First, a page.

I am an immigrant Indian woman. I have almost lived in California and enjoyed the diverse, dynamic, and welcoming fabric of this amazing country. Here, I have felt accepted and appreciated, fostered, safe, involved, socially responsible, and I have found the value of inclusivism.
Today I am embarrassed.. Was I so wrong? I had always believed that America is the country that sets examples for the rest of the world for new and innovative ways to integrate and encourage eclectic cultures, beliefs, and skills into reaching their best. This move towards bringing the best out of our diversity, for our common good, is the strength of this modern nation. Was I so wrong? Is this country just like other countries driven by "us" versus "them"?
Today I am sad to see my kids and my friends' kids feeling disheartened to see that their future may not hold the message of "yes, I can". Their friends who may not belong to the right gender, right skin color, right sexual orientation, right immigration papers, right wealth, or who may want their right to choose may be intimidated or quietened. They are afraid to see what aggressive behaviors will be condoned because of the new political reality.
Today I am disturbed because the new national role model is not to be good, empathic, fair, and reasonable in your language and actions to be a leader, but that it is okay to be arrogant, abusive, intimidating, unfair, imprecise, chauvinist, narcissist, and unqualified. In fact, that kind of behavior may even land you in a top leadership position. Why should I tell my children to be fair, honest, hardworking, and caring? So they can be shut down to becoming a silent worker?
But then as I look closely, I see the other side of this story.
I am thoughtful and aware of my own bubble of being a privileged immigrant in California surrounded by like-minded mostly inclusive folks. When I put myself in the shoes of the people who voted for the new president, I can see why they wanted "change". These are the folks who have lost jobs because of globalization, who have lost their standing in the community because new diverse lifestyles have shaken their conservatism, who feel threatened by the census predictions that minorities soon will take over being the majority, who naively attach terrorism and fear to all Islamic persons in the US, who think that illegal immigration is costing them their jobs and increasing healthcare costs, who think that America is slipping from its superpower status and it is because of government policies, and some who are afraid to lose their White privileges. When I put my hat of "understanding the basic human fears", I can see why these folks are willing to overlook the divisive, hate-mongering speech bordering on White Supremacism. They are allowing themselves into the fantasy that they can stop all this by just choosing a ruthless leader.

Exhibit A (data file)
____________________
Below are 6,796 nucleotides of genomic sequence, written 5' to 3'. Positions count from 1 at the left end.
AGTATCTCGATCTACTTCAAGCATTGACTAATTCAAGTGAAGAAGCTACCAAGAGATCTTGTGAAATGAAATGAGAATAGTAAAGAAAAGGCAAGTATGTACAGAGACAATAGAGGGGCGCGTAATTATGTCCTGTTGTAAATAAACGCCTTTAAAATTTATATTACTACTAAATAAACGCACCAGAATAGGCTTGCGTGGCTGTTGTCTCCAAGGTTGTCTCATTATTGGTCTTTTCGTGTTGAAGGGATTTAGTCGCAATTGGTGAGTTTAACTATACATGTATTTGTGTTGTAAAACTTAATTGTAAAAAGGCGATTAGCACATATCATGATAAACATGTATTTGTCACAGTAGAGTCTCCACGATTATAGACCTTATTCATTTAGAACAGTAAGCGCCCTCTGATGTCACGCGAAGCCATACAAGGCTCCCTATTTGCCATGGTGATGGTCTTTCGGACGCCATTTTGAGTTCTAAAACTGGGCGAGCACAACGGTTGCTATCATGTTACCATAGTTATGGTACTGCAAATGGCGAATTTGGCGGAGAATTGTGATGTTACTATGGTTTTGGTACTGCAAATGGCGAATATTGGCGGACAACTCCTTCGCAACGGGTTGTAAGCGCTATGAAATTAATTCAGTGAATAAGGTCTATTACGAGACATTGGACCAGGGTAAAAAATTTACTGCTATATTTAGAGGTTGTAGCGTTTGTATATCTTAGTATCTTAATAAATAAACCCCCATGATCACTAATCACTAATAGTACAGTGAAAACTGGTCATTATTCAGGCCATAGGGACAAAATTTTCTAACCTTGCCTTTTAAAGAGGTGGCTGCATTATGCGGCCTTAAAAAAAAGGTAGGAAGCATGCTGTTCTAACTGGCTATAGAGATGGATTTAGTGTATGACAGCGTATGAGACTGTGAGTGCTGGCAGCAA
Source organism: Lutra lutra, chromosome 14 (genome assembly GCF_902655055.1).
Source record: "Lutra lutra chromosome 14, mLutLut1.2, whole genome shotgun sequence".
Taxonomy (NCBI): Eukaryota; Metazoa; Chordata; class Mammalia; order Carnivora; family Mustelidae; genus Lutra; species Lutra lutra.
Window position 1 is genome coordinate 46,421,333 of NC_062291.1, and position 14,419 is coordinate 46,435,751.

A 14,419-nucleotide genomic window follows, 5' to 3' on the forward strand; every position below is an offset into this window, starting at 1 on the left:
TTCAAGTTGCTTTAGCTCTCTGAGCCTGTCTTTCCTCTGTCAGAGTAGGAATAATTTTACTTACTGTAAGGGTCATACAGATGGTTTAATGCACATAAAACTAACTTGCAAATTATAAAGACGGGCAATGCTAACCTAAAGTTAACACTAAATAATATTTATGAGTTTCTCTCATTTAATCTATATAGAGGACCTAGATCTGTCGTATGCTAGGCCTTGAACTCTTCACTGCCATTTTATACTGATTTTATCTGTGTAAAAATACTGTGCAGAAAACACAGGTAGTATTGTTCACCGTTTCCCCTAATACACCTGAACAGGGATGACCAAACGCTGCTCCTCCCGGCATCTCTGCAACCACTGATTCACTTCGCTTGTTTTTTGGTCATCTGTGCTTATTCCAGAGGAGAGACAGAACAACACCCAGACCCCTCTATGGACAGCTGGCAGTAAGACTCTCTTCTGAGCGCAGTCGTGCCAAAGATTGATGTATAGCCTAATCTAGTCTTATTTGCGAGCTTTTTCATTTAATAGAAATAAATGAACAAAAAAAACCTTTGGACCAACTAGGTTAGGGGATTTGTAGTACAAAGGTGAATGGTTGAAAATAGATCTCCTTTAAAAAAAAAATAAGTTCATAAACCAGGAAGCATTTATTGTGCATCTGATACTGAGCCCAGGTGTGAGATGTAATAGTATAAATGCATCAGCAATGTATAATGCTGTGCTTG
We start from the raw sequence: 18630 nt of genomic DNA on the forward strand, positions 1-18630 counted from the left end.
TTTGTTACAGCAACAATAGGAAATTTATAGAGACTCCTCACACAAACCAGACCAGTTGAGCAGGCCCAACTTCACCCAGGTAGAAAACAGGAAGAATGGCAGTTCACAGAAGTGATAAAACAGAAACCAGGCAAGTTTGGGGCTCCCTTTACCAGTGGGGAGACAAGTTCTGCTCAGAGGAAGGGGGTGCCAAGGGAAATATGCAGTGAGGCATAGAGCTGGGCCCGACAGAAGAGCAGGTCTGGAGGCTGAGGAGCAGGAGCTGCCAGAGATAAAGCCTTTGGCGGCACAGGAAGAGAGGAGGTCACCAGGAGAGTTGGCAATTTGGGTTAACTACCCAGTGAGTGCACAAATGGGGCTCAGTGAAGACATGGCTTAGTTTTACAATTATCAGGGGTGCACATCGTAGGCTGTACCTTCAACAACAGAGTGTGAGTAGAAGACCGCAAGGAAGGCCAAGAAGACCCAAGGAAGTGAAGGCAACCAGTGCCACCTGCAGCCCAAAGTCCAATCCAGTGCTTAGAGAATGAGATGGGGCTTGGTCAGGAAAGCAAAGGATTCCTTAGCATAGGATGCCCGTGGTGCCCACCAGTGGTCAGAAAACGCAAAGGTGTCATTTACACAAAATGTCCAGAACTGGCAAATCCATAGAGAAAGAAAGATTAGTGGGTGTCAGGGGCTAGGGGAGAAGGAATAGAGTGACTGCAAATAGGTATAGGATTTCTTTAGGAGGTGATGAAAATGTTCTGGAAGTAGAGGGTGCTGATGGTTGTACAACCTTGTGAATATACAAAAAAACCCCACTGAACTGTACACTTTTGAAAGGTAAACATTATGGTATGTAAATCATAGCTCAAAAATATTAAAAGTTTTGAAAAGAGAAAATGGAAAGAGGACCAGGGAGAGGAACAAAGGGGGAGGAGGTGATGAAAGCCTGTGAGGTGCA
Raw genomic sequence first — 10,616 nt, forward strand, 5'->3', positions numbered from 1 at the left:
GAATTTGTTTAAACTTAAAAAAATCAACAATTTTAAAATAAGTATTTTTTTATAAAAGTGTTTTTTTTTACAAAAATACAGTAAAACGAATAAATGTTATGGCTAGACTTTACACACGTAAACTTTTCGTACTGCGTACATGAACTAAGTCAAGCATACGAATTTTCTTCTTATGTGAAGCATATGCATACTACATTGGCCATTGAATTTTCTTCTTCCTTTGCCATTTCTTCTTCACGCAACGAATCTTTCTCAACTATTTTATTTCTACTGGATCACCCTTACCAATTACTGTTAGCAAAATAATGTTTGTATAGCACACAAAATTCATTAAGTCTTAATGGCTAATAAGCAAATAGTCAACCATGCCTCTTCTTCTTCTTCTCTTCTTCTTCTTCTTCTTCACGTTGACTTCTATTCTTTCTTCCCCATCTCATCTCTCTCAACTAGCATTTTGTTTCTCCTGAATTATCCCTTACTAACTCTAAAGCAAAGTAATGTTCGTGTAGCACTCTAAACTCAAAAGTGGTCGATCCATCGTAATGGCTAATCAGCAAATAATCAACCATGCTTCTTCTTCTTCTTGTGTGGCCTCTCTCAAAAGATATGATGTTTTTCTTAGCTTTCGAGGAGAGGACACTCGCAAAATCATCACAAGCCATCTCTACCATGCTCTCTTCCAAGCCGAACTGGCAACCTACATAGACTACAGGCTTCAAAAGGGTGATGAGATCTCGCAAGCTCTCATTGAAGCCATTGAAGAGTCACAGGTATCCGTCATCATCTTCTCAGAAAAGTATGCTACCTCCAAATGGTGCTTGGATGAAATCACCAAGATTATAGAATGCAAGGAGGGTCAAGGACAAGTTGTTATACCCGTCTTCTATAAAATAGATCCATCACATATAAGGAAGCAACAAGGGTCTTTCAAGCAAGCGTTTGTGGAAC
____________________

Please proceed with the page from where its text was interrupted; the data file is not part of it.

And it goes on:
I am fearfully aware of the fact that the announcing Politically Correct rhetoric may have gone too far. It may have created dishonesty in what people expressed versus what they felt. We cannot simply resort to punishing people for what they say with the hope that it would change people's views. The anger expressed by the minority against the felt injustices may have scared some from the majority away from supporting the just cause, especially since they themselves were not secure in their place in the society.
I feel compassion towards the fear the above folks are feeling. I wonder what would be the right way to address their concerns and make them feel heard. How could we make them see that their choice of a leader is destructive even for their own cause and that there could be other ways to adapt to the new realities instead of creating "us" versus "them" civil war.
Now comes the most important part.
After the initial despair, we must unite to see the change in the "right way" and for everybody affected. I see a door opening leading to non-complaisant action. We must ACT. We cannot allow ourselves to hopeless and helpless frustration. But what does ACTION mean? Here is what I propose. The ACTION will mean different things for different people. These are a few possibilities.
1) Do you know your own beliefs and values? It is not always clear and sometimes they may be conflicting. For some, this may be an opportunity to contemplate on what their authentic values are, outside of all the political urging. Do you really believe in the same rights for everybody, regardless of the external factors? Do you believe in pure meritocracy or affirmative action? Do you believe in empathy or ruthless leadership? Where do you think you want your empowerment to come from - money, knowledge, moral superiority, or political action? After such contemplation, you can decide what you want to do about it.
2) ACTION does not always mean political activism. For some, the action may come in the form of advancing and improving their own life with a sense of empowerment and pride, with integrity. They will not let this new reality make them feel helpless. By choosing to advance their own life this way, they can choose to treat people around them in accordance with their values. They can choose to help one friend or people who seem to need help with such issues. They may post on FB or write their blogs. They can practice the communication skills they may have to convey the message.
3) Do it BIG if you have the courage. Some may have the courage to take it to the community level. They may choose to form groups, clubs, and committees. They may choose to join a movement. They may become the new leaders.
4) I like Michale Moore's five-point plan of action, somewhere in the middle of personal and political.
Whatever you choose to do, do take action - even if it means just a tiny bit every day. Do it every day, one thought, one idea, one person, one action.